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Peanut
Arachis hypogaea
(ah-ray-kis hye-poh-zhee-ah)


peanut peanut peanut
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peanut

What about it?

The peanut plant is a member of the pea family, and the peanut is really a seed, not a nut at all! Peanuts are leguminous plants which fix nitrogen into the soil; they are actually vines that grow above ground. Peanuts produce their seeds on long pegs that descend from the flower. These pegs bend down and penetrate the earth to produce the seeds. The pods grow underground and contain the edible seeds which we refer to as peanuts. Although home gardeners occasionally try growing them here in the Northeast, the peanut performs the best in the sunny South.

What is it used for?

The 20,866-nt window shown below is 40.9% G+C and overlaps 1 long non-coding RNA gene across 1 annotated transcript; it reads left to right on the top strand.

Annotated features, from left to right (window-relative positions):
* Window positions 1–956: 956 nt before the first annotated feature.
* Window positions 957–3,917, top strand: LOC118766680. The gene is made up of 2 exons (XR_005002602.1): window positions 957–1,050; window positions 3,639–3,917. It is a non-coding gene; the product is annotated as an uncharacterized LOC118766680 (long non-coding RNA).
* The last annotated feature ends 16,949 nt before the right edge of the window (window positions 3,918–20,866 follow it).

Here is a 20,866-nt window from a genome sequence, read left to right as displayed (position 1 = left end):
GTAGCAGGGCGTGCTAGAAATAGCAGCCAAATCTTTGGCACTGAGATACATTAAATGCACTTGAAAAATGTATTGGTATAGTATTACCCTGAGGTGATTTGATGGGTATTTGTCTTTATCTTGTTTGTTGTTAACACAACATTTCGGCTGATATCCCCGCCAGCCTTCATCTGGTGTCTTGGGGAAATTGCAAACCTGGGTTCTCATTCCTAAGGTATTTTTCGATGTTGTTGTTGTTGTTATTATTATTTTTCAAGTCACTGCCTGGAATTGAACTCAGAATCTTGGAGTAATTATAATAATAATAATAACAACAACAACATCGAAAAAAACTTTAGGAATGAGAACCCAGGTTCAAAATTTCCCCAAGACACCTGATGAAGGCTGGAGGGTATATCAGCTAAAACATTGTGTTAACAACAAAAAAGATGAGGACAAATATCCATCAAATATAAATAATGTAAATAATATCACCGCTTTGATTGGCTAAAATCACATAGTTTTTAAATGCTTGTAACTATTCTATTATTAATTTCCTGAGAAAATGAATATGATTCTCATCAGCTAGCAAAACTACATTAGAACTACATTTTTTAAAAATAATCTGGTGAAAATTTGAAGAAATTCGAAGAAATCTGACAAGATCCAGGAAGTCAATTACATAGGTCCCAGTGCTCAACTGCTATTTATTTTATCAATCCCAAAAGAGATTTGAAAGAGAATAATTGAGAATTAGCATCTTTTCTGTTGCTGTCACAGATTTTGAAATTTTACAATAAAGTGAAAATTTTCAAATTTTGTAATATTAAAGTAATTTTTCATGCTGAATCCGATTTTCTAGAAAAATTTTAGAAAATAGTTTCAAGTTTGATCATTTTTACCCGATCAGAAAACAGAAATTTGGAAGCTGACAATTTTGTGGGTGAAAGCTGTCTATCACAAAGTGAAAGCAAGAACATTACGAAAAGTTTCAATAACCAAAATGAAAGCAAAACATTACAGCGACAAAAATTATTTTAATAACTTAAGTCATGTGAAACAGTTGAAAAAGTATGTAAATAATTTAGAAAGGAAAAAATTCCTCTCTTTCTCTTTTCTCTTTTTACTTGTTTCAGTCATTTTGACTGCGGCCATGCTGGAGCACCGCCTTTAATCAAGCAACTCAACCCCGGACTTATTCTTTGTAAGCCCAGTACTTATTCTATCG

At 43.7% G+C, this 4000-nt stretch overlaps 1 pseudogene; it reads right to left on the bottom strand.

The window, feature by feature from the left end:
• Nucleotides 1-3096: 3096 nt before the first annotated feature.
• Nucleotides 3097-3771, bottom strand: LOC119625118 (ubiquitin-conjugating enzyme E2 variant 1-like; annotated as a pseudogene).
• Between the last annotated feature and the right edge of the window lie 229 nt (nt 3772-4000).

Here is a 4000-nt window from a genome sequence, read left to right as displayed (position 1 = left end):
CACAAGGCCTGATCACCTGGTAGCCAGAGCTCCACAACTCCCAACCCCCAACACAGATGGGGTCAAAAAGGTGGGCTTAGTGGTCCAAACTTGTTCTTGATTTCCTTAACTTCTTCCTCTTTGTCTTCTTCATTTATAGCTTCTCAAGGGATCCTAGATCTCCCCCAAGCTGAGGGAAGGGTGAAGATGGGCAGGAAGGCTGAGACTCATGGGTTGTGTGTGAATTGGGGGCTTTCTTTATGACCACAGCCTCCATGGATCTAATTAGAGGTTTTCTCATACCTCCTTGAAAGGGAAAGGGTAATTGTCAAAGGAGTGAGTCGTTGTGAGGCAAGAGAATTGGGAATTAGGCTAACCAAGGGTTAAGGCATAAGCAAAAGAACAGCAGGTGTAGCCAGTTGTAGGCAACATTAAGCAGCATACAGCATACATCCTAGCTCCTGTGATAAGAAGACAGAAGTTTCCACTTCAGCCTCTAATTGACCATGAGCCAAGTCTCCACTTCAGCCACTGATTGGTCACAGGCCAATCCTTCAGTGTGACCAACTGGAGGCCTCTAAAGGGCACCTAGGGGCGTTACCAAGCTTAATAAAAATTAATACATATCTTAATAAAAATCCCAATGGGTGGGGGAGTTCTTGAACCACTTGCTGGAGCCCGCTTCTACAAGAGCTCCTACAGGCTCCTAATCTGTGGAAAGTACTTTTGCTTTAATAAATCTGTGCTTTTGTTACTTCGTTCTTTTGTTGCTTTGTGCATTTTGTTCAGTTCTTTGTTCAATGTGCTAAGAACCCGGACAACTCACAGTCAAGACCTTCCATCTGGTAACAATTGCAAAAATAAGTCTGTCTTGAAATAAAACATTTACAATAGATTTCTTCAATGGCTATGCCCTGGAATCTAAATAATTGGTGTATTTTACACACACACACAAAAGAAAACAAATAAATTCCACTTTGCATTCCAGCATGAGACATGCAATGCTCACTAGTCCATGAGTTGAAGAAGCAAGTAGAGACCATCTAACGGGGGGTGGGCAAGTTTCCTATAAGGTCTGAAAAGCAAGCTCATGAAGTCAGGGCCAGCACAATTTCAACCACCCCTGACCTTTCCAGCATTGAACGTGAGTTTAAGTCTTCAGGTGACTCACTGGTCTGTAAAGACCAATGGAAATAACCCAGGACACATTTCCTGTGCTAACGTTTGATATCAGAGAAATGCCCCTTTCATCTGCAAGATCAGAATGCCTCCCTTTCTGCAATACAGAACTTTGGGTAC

Peanuts are an excellent source of protein and are commonly enjoyed by children and adults alike. Some well known favorites include peanut butter, peanut brittle and chocolate-covered peanuts. They are also roasted and eaten alone.

Where does it grow? How do we grow it?

Peanuts need hot summers at least four months long; they can tolerate no frost. They also require full sun and a well-drained, slightly acid soil. Because peanuts grow underground, they require light soil that is easy to penetrate. Peanuts should be planted 4 inches apart.

What are its primary problems?

Weeds are usually the major pest problem affecting peanuts in home gardens. The most common pests are thrips, cutworms, corn earworms, spider mites, and various caterpillars. Peanuts are susceptible to a few diseases. Leaf spot, southern blight, and pod rots are the most common diseases.

How do we harvest and store it?

Peanuts are ripe when they look well-formed; the insides of the pods will contain dark-colored veins. The foliage of the plant will turn yellow, too. Cure harvested peanuts by leaving the plants in a warm, dry place for several weeks.

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Copyright, Department of Horticulture, Cornell University.